Language matters; these are not just philosophical hair-splittings. Here's how General Motors CIO Ralph Szygenda put it in a recent issue of Optimize, our monthly CIO magazine for strategy and execution: "I believe there are two types of CIOs today. There are those hard-working types who have an incredible command of the technology they steward and are admired by their staffs as IT visionaries. And then there are those who will survive. A CIO's survival in today's climate requires intuitive financial acumen and a strong, analytical understanding of business processes, in addition to technology expertise and vision." And a key to those survival-essentials Ralph so eloquently describes is the ability to communicate and articulate those skills, insights, and ideas: is the conversation with the CFO or head of global services going to be about server uptime, or about opportunities and customer segmentation? Is the board presentation going to delve into the kernel-level characteristics of Linux versus Windows, or is it about the merits of each in cutting costs, simplifying infrastructure requirements, head-count reductions, faster access for salespeople, and fewer $2,000-per-day consultants growing roots in your facilities?
At last week's seminar, featuring presentations from Chicago-area customers of Mercury Interactive, an executive of Xcel Energy with a truly inspirational job title and responsibility offered a terrific example of the significance of translating IT jargon into business-centric issues. Mike Carlson is Xcel's VP of Business Transformation and Customer Value--now there is a title stuffed with both great potential and heavy challenges--and he described a fairly recent change in how the IT organization at the regulated utility thinks about that great TLA, or three-letter acronym SLA, a Service-Level Agreement . The IT group, Mike said, no longer uses the term--rather, it has shifted to the more-tangible concepts of Business Value Agreements or Business Value Metrics. "We still have SLA's in the company, because they're still very important, but now it's the lawyers who deal with those," he said. The gritty details have become the responsibility of lawyers focused on contract compliance, leaving Mike and his IT team free to focus with their business partners on such areas as customer information, new products, and making it easier for people throughout the company to have access to the information they need to improve products, services, customer value, and profitability. "It's really not that complicated," Mike said. "It's a matter of focusing on building credibility with your business partners."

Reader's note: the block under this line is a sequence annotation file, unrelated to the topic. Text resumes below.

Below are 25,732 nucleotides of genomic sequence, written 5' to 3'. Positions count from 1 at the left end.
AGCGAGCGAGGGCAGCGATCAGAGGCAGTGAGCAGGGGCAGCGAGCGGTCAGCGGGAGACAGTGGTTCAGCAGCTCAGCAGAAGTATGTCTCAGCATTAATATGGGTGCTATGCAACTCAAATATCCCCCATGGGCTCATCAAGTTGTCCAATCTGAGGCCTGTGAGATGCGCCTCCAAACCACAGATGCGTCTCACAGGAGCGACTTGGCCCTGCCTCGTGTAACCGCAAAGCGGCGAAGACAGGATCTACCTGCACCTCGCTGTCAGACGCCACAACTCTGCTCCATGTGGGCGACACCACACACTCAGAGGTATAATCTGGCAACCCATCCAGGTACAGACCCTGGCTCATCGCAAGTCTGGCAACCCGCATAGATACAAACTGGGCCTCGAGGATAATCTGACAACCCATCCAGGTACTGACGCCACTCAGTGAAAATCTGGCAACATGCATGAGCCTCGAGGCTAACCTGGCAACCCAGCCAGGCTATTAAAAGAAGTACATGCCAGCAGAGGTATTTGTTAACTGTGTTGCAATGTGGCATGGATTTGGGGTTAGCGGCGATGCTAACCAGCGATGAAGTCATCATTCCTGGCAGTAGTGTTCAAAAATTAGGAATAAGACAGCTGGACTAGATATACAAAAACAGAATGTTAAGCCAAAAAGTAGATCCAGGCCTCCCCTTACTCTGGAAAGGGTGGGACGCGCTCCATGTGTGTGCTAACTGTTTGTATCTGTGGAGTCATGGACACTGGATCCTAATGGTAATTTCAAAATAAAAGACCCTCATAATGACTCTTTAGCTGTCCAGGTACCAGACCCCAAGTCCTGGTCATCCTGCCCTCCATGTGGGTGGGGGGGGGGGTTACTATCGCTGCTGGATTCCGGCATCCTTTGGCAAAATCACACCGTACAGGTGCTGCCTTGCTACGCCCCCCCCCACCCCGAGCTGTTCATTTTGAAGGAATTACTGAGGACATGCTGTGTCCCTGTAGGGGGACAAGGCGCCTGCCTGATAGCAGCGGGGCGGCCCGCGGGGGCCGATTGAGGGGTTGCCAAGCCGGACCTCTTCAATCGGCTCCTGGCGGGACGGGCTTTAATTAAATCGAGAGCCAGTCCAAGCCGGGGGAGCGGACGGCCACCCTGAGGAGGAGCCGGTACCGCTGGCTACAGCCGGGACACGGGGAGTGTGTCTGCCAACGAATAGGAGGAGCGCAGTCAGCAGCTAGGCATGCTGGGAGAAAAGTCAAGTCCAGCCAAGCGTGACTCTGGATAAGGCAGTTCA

And that credibility is a bridge to many things, one of which can be increased funding for new initiatives. If that credibility can be leveraged to show demonstrable ROI and customer value and to gain the ongoing support of lines of business, then proposals for new investments in business-technology initiatives are perceived by top executives and the board in a totally different light.
By no means am I saying this is all just a big word game--the verbiage has to be backed by constantly enhanced execution, demonstrable business value, increased customer intimacy, reduced costs, and more. But don't overlook the fact that language matters--and it matters a lot.
To discuss this column with other readers, please visit Bob Evans's forum on the Listening Post.